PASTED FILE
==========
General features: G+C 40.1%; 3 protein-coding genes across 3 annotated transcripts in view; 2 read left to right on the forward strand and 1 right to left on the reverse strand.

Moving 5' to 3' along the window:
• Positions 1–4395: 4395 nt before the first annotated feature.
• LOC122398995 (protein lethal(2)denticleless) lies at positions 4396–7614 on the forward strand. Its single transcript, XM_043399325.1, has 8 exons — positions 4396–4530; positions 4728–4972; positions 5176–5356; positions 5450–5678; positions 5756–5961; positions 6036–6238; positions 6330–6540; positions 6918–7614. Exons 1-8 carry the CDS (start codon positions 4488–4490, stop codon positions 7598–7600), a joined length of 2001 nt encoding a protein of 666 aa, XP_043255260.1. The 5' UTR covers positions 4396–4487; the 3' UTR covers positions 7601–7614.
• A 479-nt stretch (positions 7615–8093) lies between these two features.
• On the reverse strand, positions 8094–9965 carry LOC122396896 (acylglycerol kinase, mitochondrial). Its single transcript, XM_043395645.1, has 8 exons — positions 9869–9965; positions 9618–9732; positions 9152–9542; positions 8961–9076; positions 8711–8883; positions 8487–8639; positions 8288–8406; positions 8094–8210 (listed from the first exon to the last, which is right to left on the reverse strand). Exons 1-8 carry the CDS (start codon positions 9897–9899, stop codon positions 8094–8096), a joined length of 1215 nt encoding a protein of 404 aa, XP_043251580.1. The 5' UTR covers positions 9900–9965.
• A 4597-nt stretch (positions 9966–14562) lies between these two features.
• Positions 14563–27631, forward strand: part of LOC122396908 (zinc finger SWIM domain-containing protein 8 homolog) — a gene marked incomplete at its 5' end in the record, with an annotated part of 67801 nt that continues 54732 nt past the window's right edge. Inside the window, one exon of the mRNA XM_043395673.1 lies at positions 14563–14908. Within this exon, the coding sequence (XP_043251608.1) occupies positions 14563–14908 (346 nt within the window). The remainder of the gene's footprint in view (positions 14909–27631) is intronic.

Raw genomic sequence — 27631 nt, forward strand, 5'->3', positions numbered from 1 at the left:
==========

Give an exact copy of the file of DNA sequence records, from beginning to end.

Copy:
General features: G+C 40.1%; 3 protein-coding genes across 3 annotated transcripts in view; 2 read left to right on the forward strand and 1 right to left on the reverse strand.

Moving 5' to 3' along the window:
• Positions 1–4395: 4395 nt before the first annotated feature.
• LOC122398995 (protein lethal(2)denticleless) lies at positions 4396–7614 on the forward strand. Its single transcript, XM_043399325.1, has 8 exons — positions 4396–4530; positions 4728–4972; positions 5176–5356; positions 5450–5678; positions 5756–5961; positions 6036–6238; positions 6330–6540; positions 6918–7614. Exons 1-8 carry the CDS (start codon positions 4488–4490, stop codon positions 7598–7600), a joined length of 2001 nt encoding a protein of 666 aa, XP_043255260.1. The 5' UTR covers positions 4396–4487; the 3' UTR covers positions 7601–7614.
• A 479-nt stretch (positions 7615–8093) lies between these two features.
• On the reverse strand, positions 8094–9965 carry LOC122396896 (acylglycerol kinase, mitochondrial). Its single transcript, XM_043395645.1, has 8 exons — positions 9869–9965; positions 9618–9732; positions 9152–9542; positions 8961–9076; positions 8711–8883; positions 8487–8639; positions 8288–8406; positions 8094–8210 (listed from the first exon to the last, which is right to left on the reverse strand). Exons 1-8 carry the CDS (start codon positions 9897–9899, stop codon positions 8094–8096), a joined length of 1215 nt encoding a protein of 404 aa, XP_043251580.1. The 5' UTR covers positions 9900–9965.
• A 4597-nt stretch (positions 9966–14562) lies between these two features.
• Positions 14563–27631, forward strand: part of LOC122396908 (zinc finger SWIM domain-containing protein 8 homolog) — a gene marked incomplete at its 5' end in the record, with an annotated part of 67801 nt that continues 54732 nt past the window's right edge. Inside the window, one exon of the mRNA XM_043395673.1 lies at positions 14563–14908. Within this exon, the coding sequence (XP_043251608.1) occupies positions 14563–14908 (346 nt within the window). The remainder of the gene's footprint in view (positions 14909–27631) is intronic.

Raw genomic sequence — 27631 nt, forward strand, 5'->3', positions numbered from 1 at the left: